Below is an excerpt from my manuscript (not published yet) on Good Friday. Maybe you are like I was, and had never given it much thought.
On a never-to-be-forgotten October night, little did I know that the one night which I would later describe as the worst night of my life because it bore the worst decision of my life, would lead to the best decision of my life (for a little more, you can see my bio).
The worst day of my life —somehow would be forever strangely linked to the best day of my life. I had no idea that things were going to change forever, and not ever be quite the same again. It now reminds me of a day I had not really ever given much thought of back at that time —other than possibly receiving a free day off school. Good Friday.
Good Friday. The day Christians all across the ages from all over the world remember Jesus’ death on the cross. It seems a strange name for such a sad day. But at that time in my life, it didn’t really mean anything to me personally at all.
Good Friday. The worst day in human history, and now looking back on what I know now, strange to say, it’s the best day in human history.
The day that Jesus was killed —the only One who never did anything wrong. Some alleged criminals are imprisoned unjustly, I know, but Jesus never did anything wrong. The Bible says He was without sin. Crucifixion was a grueling way to die, reserved for criminals and renegades. Over His head at His crucifixion was written an inscription: “Jesus of Nazareth, The King of the Jews”—the charge for which He was dying. He was crucified between two real criminals. They were robbers.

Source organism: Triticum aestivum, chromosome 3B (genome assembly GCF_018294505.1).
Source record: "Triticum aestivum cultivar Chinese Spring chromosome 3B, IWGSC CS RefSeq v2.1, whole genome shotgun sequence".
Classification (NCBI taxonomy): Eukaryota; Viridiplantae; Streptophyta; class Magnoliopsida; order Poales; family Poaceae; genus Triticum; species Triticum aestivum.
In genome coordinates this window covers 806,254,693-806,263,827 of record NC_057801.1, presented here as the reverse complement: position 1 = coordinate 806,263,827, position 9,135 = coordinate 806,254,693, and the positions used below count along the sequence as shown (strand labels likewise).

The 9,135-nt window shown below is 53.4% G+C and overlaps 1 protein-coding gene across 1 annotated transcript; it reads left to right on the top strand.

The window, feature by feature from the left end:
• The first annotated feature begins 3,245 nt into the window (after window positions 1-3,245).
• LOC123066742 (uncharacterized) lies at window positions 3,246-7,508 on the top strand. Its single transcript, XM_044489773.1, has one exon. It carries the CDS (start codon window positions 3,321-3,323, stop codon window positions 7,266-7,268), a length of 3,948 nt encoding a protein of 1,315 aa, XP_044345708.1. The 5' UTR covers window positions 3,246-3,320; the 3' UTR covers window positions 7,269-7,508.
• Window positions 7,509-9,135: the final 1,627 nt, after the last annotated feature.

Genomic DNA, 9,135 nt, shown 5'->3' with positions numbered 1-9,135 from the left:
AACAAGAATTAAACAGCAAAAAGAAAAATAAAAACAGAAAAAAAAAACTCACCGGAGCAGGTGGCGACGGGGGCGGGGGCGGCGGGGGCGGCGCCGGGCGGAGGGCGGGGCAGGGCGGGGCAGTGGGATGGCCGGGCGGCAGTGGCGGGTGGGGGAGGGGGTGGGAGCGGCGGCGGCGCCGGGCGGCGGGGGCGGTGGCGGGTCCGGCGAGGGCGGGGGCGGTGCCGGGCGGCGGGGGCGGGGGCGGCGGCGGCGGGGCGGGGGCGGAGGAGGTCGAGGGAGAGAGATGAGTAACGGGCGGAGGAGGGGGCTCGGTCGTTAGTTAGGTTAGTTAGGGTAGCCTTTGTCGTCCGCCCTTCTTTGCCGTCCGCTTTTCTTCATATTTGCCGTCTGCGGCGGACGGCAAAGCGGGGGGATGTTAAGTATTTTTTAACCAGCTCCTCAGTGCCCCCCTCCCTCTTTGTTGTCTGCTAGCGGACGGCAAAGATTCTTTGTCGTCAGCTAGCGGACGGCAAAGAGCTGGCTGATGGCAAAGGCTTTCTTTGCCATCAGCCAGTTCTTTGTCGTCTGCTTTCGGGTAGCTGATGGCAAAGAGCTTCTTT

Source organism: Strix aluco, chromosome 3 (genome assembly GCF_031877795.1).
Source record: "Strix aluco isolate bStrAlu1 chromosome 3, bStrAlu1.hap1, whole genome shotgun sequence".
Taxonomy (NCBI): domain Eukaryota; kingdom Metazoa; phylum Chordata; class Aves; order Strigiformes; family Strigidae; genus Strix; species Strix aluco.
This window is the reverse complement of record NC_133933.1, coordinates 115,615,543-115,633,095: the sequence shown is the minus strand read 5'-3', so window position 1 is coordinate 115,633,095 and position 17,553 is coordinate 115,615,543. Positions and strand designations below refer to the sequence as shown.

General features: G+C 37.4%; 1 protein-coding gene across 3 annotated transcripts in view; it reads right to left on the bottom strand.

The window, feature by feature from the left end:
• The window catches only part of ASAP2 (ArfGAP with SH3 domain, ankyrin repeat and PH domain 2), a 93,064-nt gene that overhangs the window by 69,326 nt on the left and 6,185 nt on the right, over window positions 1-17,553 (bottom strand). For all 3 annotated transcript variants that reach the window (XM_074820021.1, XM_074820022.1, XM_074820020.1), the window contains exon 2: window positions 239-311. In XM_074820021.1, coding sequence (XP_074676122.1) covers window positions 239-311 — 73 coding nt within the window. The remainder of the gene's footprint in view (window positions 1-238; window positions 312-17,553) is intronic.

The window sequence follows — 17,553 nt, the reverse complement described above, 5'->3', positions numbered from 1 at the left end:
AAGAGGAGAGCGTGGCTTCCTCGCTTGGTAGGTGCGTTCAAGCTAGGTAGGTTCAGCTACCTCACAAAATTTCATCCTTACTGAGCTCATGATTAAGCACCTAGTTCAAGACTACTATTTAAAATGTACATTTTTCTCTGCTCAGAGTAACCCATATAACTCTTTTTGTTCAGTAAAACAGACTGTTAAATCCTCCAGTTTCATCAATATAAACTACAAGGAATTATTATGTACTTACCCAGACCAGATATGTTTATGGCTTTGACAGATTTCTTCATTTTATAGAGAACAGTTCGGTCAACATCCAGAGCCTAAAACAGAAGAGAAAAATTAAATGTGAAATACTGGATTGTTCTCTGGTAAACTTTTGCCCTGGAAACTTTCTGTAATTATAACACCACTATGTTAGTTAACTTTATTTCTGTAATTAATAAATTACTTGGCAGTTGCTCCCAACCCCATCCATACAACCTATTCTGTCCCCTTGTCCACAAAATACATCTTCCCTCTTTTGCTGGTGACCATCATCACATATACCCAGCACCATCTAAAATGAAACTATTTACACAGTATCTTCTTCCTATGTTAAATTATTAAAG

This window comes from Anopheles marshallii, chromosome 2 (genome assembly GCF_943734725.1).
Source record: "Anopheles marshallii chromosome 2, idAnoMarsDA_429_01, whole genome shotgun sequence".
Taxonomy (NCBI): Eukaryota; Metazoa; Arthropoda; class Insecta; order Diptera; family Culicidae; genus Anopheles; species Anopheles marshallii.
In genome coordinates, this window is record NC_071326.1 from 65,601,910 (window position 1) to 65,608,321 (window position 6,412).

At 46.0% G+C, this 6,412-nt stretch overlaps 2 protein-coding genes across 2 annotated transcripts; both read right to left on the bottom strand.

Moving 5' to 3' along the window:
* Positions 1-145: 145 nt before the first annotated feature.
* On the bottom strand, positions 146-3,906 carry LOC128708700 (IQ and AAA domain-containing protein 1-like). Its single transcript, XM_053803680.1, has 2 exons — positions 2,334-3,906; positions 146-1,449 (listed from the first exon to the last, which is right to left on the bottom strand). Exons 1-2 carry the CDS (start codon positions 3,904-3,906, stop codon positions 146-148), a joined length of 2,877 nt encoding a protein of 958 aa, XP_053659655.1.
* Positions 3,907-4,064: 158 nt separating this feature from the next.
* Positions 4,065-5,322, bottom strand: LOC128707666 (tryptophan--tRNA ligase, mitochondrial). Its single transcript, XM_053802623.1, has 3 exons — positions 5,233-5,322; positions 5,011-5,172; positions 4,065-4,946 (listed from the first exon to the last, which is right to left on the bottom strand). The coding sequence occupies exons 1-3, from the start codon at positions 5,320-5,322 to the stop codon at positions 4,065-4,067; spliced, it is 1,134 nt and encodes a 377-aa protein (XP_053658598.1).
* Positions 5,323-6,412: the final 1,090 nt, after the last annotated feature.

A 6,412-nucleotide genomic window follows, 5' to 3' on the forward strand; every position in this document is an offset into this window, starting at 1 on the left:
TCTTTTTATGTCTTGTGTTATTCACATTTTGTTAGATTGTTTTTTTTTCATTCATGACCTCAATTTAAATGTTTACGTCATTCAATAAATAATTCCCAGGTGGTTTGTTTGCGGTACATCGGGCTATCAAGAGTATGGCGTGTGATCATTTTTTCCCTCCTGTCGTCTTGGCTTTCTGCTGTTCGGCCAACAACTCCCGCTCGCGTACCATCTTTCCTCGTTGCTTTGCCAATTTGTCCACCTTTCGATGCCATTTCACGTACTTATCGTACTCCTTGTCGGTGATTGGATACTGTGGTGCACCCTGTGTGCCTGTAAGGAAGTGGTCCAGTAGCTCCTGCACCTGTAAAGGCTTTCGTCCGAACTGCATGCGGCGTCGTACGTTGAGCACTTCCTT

One of the robbers admitted they were getting what they deserved for their wicked deeds, saying of Jesus, “but this man has done nothing wrong.” As Jesus hung on the cross, with the criminals one on the left and one on the right, He said, “Father Forgive them, for they do not know what they are doing.”
But what did Good Friday mean to me when I was twenty-six, except perhaps a long weekend? My thoughts and actions showed where I stood: I knew nothing of Calvary’s love.
Cross necklaces. Silver ones. Gold Ones. Large ones. Small Ones. A bizarre choice for a decoration to beautify one’s neck. The cross: the symbol for an instrument of torture. When Jesus Christ said, “It is finished,” he bowed his head, lowered his neck, for you and for me, and died. His body hung lifelessly on the cross.
“If I have not compassion on my fellow servant even as my Lord had pity on me, then I know nothing of Calvary love.”
If I have not compassion on the man that I married even as my Lord had pity on me, then I know nothing of Calvary love.
I did not write my story just to tell you a story, but to tell you the ultimate story. For Christ died to pay the debt for me and for you.
One author has stated, “Sin will cost you more than you wanted to pay; it will take way more than you ever planned to give and it will lead you further than you ever wanted to go.” Just think of the emotional cost of divorce—let alone the financial, spiritual, character and future cost.
Perhaps you like me, had to enter a place of great difficulty in your life to show you your need for the Savior.
Could it be that your marriage is the very thing that God would use to bring you to complete dependence upon Him?
I think God gives us far more than we can handle! He wants us to hand it over to Him: the One Who can handle it! It then becomes, not our problem, but His problem. He just wants us to trust and obey Him, and He does the work. That is the life of Faith. Hard? No! Difficult? No! Impossible? Yes! The Christian life is impossible, as I have said earlier! For the Bible tells us that Jesus said, “Apart from Me you can do nothing.” But the good news is —we don’t have to live apart from Him!